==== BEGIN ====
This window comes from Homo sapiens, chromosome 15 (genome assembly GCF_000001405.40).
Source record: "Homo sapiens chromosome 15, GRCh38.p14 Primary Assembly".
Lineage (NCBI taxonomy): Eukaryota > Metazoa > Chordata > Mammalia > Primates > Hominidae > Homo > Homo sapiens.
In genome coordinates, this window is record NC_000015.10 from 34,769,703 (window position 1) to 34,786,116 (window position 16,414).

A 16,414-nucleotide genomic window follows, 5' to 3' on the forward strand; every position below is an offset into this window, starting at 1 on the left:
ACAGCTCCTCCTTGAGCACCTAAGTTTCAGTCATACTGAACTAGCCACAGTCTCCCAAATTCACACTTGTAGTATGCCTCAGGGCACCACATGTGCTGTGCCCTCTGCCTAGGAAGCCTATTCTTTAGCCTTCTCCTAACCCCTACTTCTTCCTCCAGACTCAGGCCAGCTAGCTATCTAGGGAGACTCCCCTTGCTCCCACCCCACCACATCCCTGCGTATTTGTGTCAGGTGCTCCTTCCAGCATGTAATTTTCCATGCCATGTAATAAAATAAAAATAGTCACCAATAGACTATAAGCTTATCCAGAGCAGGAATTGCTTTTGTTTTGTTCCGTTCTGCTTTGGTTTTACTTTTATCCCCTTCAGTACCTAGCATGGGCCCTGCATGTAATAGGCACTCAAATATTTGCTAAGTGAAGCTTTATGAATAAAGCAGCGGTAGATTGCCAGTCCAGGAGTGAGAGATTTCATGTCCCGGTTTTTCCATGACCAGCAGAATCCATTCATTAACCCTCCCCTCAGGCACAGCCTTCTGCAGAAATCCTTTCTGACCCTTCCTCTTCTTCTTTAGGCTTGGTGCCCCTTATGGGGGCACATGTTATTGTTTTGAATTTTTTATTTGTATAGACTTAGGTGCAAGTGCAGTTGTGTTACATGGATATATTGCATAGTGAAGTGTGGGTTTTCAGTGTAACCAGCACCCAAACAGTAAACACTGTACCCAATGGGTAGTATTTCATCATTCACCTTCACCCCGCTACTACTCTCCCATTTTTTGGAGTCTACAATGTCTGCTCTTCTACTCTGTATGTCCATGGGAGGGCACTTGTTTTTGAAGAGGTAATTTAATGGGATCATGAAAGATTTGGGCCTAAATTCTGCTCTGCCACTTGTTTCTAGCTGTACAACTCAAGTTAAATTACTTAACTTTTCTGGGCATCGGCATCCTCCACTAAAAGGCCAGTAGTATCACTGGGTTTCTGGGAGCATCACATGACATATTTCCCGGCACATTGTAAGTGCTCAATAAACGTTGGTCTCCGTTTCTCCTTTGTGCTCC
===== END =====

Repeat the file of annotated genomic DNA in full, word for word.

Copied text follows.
This window comes from Homo sapiens, chromosome 15 (genome assembly GCF_000001405.40).
Source record: "Homo sapiens chromosome 15, GRCh38.p14 Primary Assembly".
Lineage (NCBI taxonomy): Eukaryota > Metazoa > Chordata > Mammalia > Primates > Hominidae > Homo > Homo sapiens.
In genome coordinates, this window is record NC_000015.10 from 34,769,703 (window position 1) to 34,786,116 (window position 16,414).

A 16,414-nucleotide genomic window follows, 5' to 3' on the forward strand; every position below is an offset into this window, starting at 1 on the left:
ACAGCTCCTCCTTGAGCACCTAAGTTTCAGTCATACTGAACTAGCCACAGTCTCCCAAATTCACACTTGTAGTATGCCTCAGGGCACCACATGTGCTGTGCCCTCTGCCTAGGAAGCCTATTCTTTAGCCTTCTCCTAACCCCTACTTCTTCCTCCAGACTCAGGCCAGCTAGCTATCTAGGGAGACTCCCCTTGCTCCCACCCCACCACATCCCTGCGTATTTGTGTCAGGTGCTCCTTCCAGCATGTAATTTTCCATGCCATGTAATAAAATAAAAATAGTCACCAATAGACTATAAGCTTATCCAGAGCAGGAATTGCTTTTGTTTTGTTCCGTTCTGCTTTGGTTTTACTTTTATCCCCTTCAGTACCTAGCATGGGCCCTGCATGTAATAGGCACTCAAATATTTGCTAAGTGAAGCTTTATGAATAAAGCAGCGGTAGATTGCCAGTCCAGGAGTGAGAGATTTCATGTCCCGGTTTTTCCATGACCAGCAGAATCCATTCATTAACCCTCCCCTCAGGCACAGCCTTCTGCAGAAATCCTTTCTGACCCTTCCTCTTCTTCTTTAGGCTTGGTGCCCCTTATGGGGGCACATGTTATTGTTTTGAATTTTTTATTTGTATAGACTTAGGTGCAAGTGCAGTTGTGTTACATGGATATATTGCATAGTGAAGTGTGGGTTTTCAGTGTAACCAGCACCCAAACAGTAAACACTGTACCCAATGGGTAGTATTTCATCATTCACCTTCACCCCGCTACTACTCTCCCATTTTTTGGAGTCTACAATGTCTGCTCTTCTACTCTGTATGTCCATGGGAGGGCACTTGTTTTTGAAGAGGTAATTTAATGGGATCATGAAAGATTTGGGCCTAAATTCTGCTCTGCCACTTGTTTCTAGCTGTACAACTCAAGTTAAATTACTTAACTTTTCTGGGCATCGGCATCCTCCACTAAAAGGCCAGTAGTATCACTGGGTTTCTGGGAGCATCACATGACATATTTCCCGGCACATTGTAAGTGCTCAATAAACGTTGGTCTCCGTTTCTCCTTTGTGCTCC